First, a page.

Second-generation, nonergoline dopamine agonist that directly stimulates dopamine receptors in the brain. Possesses high specificity for D3 receptor subtype. Indicated for moderate-to-severe restless legs syndrome.

Pramipexole (Mirapex, Mirapex ER)

D2 and D3 receptor agonist recently approved by FDA for treating Parkinson disease; also used effectively in patients with restless legs syndrome.

Carbidopa/levodopa (Sinemet)

Large neutral amino acid absorbed in proximal small intestine by saturable carrier-mediated transport system. Absorption decreased by meals, which include other large neutral amino acids. However, only patients with meaningful motor fluctuations need consider low-protein or protein-redistributed diet. Greater consistency of absorption achieved when levodopa taken > 1 h after meals. Nausea often reduced if taken immediately following meals. Some patients with nausea benefit from additional carbidopa up to 200 mg/d.

Half-life approximately 2 h.

Most common acute adverse effects are nausea, hypotension, and hallucinations. Long-term adverse effects include motor fluctuations and dyskinesia (chorea).

Pergolide (Permax)

Pergolide was withdrawn from the US market March 29, 2007, because of heart valve damage resulting in cardiac valve regurgitation. It is important not to abruptly stop pergolide. Health care professionals should assess patients' need for dopamine agonist (DA) therapy and consider alternative treatment. If continued treatment with a DA is needed, another DA should be substituted for pergolide. For more information, see FDA MedWatch Product Safety Alert and Medscape Alerts: Pergolide Withdrawn From US Market.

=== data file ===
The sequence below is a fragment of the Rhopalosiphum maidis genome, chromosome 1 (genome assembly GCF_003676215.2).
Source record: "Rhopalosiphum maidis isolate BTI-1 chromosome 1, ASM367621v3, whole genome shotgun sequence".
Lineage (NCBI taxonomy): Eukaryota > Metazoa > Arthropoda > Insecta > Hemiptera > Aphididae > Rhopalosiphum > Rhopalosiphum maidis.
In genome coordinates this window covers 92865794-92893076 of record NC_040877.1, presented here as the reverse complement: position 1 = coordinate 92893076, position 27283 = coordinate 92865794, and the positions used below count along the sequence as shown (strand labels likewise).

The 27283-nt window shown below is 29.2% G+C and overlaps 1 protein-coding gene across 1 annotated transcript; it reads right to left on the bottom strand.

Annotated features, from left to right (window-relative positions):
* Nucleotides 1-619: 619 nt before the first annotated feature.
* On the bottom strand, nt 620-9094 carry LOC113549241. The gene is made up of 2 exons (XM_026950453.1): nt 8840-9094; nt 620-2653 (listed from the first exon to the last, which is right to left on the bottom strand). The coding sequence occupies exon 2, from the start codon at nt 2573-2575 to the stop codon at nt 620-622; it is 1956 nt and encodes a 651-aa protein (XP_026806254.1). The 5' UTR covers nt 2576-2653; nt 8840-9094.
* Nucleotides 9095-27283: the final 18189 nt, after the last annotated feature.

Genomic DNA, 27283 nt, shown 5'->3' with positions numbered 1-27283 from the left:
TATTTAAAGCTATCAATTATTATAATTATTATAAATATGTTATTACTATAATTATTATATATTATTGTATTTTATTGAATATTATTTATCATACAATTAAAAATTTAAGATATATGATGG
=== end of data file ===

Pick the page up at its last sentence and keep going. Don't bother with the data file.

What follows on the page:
Studies in patients with secondary PLM disorder caused by uremia revealed subjective improvement in sleep quality and objective reduction in limb movements during first hour of sleep; however, no objective improvement in sleep architecture was observed.


Class Summary

These agents are useful in managing severe muscle spasms.

Gabapentin (Neurontin)

Mechanism of action uncertain; although has GABA-like structure, action at GABA receptors not shown clearly. Fortunately, considered relatively safe and thus may be considered for PLM disorder.

Skeletal muscle relaxants

Class Summary

These agents exert their effects by inhibiting release of excitatory neurotransmitters.

Baclofen (Lioresal)